British wildlife moving to the north as temperatures rise

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Eight out of 10 animal species in Britain have expanded their range to the north in response to a warmer climate over the past 40 years, scientists said yesterday.

They include mammals, birds, butterflies, beetles and spiders, said Professor Chris Thomas of York University.

"Eighty per cent of species are moving in the directions that are predicted for them, in other words moving north, moving up mountains, retreating at their southern boundaries," Professor Thomas told the British Association.

"This is an incredible percentage of species given all the other things we are doing to our landscapes over the last 25 to 50 years. It's just amazing how strong the signature of climate change is," he said.

"In some areas we are already seeing new types of vegetation with a mixture of native species. We're going to get new combinations of species that we've just not seen before.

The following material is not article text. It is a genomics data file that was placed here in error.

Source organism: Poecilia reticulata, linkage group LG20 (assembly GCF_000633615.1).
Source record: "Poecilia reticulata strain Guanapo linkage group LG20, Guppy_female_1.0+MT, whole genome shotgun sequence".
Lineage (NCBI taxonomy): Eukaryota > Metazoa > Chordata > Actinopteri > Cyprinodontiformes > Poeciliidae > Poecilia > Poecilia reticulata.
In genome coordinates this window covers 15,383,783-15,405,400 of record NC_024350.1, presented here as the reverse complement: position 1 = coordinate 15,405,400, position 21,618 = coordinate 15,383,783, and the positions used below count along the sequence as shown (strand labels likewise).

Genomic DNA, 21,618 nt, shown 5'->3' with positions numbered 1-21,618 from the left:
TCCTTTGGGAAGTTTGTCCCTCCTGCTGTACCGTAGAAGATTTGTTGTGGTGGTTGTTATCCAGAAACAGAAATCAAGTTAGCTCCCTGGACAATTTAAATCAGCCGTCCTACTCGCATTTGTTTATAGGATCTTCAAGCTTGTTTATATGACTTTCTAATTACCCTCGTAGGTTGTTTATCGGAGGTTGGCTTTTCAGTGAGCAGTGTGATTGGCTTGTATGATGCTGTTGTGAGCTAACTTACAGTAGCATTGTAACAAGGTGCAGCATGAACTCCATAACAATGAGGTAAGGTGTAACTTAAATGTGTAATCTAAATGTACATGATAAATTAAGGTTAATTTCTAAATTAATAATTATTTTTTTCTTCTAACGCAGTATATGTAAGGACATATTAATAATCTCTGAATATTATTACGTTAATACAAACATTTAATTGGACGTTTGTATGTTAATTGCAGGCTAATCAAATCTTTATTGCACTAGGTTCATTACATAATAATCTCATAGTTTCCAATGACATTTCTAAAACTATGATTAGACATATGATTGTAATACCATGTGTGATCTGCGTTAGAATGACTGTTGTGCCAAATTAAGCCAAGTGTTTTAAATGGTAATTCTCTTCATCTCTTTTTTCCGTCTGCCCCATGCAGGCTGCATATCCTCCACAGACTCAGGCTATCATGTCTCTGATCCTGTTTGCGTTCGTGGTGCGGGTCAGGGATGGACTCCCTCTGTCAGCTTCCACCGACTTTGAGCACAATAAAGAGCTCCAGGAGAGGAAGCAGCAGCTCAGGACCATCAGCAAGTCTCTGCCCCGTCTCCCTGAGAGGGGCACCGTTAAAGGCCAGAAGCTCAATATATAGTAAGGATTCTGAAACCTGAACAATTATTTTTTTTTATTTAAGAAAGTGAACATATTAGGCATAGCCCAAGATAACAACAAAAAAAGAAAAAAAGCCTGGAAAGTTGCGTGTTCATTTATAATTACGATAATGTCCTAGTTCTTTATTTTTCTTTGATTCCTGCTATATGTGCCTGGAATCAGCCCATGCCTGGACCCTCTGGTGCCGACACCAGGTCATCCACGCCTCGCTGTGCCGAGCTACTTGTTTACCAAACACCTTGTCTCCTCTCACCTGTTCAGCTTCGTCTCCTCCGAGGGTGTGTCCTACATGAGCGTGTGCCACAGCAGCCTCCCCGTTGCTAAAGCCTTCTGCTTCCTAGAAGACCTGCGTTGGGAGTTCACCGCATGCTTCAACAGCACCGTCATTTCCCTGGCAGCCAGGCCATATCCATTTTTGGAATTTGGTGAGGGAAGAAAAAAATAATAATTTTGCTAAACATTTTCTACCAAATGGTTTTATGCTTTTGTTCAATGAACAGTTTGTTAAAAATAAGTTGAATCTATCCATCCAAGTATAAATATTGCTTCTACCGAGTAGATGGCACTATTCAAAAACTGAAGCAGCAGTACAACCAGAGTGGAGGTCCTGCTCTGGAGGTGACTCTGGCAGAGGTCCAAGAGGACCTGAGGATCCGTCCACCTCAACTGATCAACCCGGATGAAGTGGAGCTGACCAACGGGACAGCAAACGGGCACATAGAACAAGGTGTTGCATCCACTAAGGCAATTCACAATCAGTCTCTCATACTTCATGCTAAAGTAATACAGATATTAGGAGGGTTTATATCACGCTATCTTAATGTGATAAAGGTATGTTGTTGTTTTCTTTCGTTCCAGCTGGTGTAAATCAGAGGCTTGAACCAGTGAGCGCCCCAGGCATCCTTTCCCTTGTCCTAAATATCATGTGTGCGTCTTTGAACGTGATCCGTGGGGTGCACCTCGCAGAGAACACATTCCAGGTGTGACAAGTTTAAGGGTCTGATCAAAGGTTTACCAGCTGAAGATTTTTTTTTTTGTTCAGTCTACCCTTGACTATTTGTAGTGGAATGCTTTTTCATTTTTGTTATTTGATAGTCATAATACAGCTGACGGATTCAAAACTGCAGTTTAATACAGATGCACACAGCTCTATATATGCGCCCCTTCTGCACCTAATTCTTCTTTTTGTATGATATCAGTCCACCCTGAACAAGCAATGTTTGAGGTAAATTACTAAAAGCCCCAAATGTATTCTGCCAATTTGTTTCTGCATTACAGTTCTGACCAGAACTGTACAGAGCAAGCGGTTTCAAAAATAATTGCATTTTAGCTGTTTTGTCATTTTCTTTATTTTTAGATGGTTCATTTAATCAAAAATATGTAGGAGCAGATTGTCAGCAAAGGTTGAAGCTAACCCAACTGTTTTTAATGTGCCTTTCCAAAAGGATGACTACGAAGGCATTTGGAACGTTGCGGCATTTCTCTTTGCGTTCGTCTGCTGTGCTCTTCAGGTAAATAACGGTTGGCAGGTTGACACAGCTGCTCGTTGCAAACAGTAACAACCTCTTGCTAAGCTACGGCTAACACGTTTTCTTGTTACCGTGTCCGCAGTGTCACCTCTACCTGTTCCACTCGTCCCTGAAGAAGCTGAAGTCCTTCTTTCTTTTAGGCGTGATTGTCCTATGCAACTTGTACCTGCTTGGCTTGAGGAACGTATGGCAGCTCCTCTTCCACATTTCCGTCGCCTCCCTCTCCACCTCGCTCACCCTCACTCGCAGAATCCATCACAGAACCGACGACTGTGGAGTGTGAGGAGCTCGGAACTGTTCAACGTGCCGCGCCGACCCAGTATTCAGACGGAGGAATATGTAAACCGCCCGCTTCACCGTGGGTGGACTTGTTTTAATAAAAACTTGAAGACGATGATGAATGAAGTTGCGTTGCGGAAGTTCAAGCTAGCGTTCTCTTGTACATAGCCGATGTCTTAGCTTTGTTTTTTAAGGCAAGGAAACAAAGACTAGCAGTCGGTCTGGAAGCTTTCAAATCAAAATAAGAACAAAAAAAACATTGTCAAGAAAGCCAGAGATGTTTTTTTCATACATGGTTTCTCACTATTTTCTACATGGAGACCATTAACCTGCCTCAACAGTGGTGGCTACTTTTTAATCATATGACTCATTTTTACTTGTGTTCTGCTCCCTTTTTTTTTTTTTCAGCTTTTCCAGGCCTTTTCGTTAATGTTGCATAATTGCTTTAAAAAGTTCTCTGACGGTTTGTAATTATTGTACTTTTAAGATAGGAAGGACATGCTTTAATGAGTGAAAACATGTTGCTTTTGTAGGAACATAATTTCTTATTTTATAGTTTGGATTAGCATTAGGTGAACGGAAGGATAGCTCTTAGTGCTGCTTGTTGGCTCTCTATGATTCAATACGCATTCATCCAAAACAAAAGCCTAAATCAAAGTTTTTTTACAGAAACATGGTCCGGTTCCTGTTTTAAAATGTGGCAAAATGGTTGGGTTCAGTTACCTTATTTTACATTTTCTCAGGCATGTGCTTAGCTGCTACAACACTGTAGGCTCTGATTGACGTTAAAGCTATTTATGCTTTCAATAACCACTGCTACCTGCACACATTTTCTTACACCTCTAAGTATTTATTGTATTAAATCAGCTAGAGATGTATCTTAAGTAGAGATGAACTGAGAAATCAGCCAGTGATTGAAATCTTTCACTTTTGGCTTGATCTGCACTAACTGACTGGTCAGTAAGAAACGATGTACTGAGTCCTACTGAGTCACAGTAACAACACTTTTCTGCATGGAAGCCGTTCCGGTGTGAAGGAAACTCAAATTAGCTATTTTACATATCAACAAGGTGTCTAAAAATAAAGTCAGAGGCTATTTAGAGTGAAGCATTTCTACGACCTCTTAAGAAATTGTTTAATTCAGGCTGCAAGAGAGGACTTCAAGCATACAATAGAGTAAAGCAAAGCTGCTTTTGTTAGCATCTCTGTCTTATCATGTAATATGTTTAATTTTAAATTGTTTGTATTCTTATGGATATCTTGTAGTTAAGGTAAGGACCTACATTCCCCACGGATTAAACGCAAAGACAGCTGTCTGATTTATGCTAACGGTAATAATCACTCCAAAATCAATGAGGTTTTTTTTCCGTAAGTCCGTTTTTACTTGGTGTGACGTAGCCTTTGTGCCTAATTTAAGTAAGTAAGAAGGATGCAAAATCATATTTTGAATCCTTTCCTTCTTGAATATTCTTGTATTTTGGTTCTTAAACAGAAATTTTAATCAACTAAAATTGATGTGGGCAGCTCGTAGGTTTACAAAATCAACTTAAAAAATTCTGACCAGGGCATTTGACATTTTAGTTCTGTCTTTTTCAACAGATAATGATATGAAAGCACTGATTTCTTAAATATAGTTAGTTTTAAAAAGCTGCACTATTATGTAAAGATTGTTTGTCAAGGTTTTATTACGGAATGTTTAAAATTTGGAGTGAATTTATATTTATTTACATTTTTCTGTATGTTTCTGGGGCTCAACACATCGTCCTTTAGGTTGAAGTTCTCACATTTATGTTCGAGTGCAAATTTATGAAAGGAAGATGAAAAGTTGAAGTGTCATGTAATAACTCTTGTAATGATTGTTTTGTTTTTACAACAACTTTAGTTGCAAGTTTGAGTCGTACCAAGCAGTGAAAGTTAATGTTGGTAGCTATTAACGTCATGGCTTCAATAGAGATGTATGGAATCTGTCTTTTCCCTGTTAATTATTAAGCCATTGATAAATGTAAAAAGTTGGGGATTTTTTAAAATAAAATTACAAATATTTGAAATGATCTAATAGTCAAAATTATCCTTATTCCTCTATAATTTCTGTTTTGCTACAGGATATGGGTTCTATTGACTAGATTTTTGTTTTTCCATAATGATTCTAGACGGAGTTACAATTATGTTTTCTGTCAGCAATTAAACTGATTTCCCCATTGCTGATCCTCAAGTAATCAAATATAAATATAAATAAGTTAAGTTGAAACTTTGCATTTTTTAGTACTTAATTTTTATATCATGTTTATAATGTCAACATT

"This makes it a nightmare for conservation. You not only need the national parks and reserves you've got at the moment, we need the places that species are going to have to move to and you need areas in between for them to get there," Professor Thomas said.

As the ranges of most animals are moving further north, their southern boundaries are retreating at an even faster pace, making it likely that some species will eventually run out of a suitable habitat in Britain. Professor Thomas said that between 10 and 50 per cent of land species could be at risk of eventual extinction as a result of climate change.

"Combined with other threats to biodiversity, especially habitat loss, this suggests that we could genuinely be on the brink of a geologically significant extinction event," he added.

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